THE VERY SMALL

A tiny, fey woodland creature and an oversized baby bear form an unlikely friendship in this bewitching tale. Dunbar crafts a tale about the magic of friendship and the generosity of spirit it inspires. Giant Baby Bear discovers a very young, lost little creature in the woods and dubs him “the Very Small.” In an effort to soothe his apprehensive companion, Giant Baby Bear takes it home. However, the comforts of Baby Bear’s home prove dubious to the Very Small, who is alarmed by Mommy Bear’s oversized teeth and Daddy Bear’s huge face. Baby Bear willingly offers to share all that he has with the Very Small and even creates a miniature play area to entertain the tiny creature. Soon the two are sharing everything from dinner to a dip in the tub together. It takes a Giant Baby Bear–sized sneeze to return the foundling to its home, catapulting the Very Small out of bed and into the welcoming embrace of its own family. Dunbar’s gentle tale resonates with the grace and beauty of unselfish friendship. Gliori’s beguiling illustrations are in complete harmony with the tale, shining with the tenderness of the story. Full-page, full-bleed watercolor illustrations are done in a blend of light and bold hues; soft pastels convey the snug warmth of the Bear household while richly colored earth tones dominate the forest scenes. Fetching drawings depict the Very Small as a diminutive, faerie-like creature while Baby Bear’s stocky body is evocative of a large, ursine toddler. A delightfully whimsical and inviting tale that’s perfect for cuddle time. (Picture book. 3-7)

Pub Date: Oct. 1, 2000

ISBN: 0-15-202346-1

Page Count: 26

Publisher: Harcourt

Review Posted Online: May 20, 2010

Kirkus Reviews Issue: Sept. 15, 2000

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Plotless and pointless, the book clearly exists only because its celebrity author wrote it.

YOUR BABY'S FIRST WORD WILL BE DADA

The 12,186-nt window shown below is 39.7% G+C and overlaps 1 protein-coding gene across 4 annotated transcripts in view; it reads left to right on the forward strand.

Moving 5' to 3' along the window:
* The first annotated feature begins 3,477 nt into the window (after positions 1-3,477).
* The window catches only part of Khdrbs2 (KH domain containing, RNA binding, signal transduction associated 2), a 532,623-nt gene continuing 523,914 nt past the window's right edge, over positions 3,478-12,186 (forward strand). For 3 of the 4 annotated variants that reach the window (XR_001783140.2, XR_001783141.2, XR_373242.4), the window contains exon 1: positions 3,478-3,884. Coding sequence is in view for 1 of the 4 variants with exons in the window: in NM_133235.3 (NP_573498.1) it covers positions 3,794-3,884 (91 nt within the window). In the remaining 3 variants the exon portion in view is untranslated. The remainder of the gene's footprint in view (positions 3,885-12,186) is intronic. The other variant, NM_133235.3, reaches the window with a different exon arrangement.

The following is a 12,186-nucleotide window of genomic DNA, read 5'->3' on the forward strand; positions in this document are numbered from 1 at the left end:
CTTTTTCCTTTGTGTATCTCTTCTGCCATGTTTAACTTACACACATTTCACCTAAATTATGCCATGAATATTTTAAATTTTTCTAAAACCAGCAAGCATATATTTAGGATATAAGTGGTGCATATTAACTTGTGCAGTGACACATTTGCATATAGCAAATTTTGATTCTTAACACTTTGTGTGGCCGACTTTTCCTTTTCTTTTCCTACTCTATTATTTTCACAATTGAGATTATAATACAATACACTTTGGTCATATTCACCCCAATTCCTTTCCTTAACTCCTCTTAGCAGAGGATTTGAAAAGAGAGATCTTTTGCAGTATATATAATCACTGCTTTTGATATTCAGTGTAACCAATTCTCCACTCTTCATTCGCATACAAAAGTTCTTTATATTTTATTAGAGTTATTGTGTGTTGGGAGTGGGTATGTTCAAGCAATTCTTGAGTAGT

A succession of animal dads do their best to teach their young to say “Dada” in this picture-book vehicle for Fallon.

A grumpy bull says, “DADA!”; his calf moos back. A sad-looking ram insists, “DADA!”; his lamb baas back. A duck, a bee, a dog, a rabbit, a cat, a mouse, a donkey, a pig, a frog, a rooster, and a horse all fail similarly, spread by spread. A final two-spread sequence finds all of the animals arrayed across the pages, dads on the verso and children on the recto. All the text prior to this point has been either iterations of “Dada” or animal sounds in dialogue bubbles; here, narrative text states, “Now everybody get in line, let’s say it together one more time….” Upon the turn of the page, the animal dads gaze round-eyed as their young across the gutter all cry, “DADA!” (except the duckling, who says, “quack”). Ordóñez's illustrations have a bland, digital look, compositions hardly varying with the characters, although the pastel-colored backgrounds change. The punch line fails from a design standpoint, as the sudden, single-bubble chorus of “DADA” appears to be emanating from background features rather than the baby animals’ mouths (only some of which, on close inspection, appear to be open). It also fails to be funny.

Plotless and pointless, the book clearly exists only because its celebrity author wrote it. (Picture book. 3-5)

Pub Date: June 9, 2015

ISBN: 978-1-250-00934-0

Page Count: 32

Publisher: Feiwel & Friends

Review Posted Online: April 15, 2015

Kirkus Reviews Issue: May 1, 2015

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THE WONKY DONKEY

The print version of a knee-slapping cumulative ditty.

In the song, Smith meets a donkey on the road. It is three-legged, and so a “wonky donkey” that, on further examination, has but one eye and so is a “winky wonky donkey” with a taste for country music and therefore a “honky-tonky winky wonky donkey,” and so on to a final characterization as a “spunky hanky-panky cranky stinky-dinky lanky honky-tonky winky wonky donkey.” A free musical recording (of this version, anyway—the author’s website hints at an adults-only version of the song) is available from the publisher and elsewhere online. Even though the book has no included soundtrack, the sly, high-spirited, eye patch–sporting donkey that grins, winks, farts, and clumps its way through the song on a prosthetic metal hoof in Cowley’s informal watercolors supplies comical visual flourishes for the silly wordplay. Look for ready guffaws from young audiences, whether read or sung, though those attuned to disability stereotypes may find themselves wincing instead or as well.

Hee haw. (Picture book. 5-7)

Pub Date: May 1, 2010

ISBN: 978-0-545-26124-1

Page Count: 26

Publisher: Scholastic

Review Posted Online: Dec. 29, 2018

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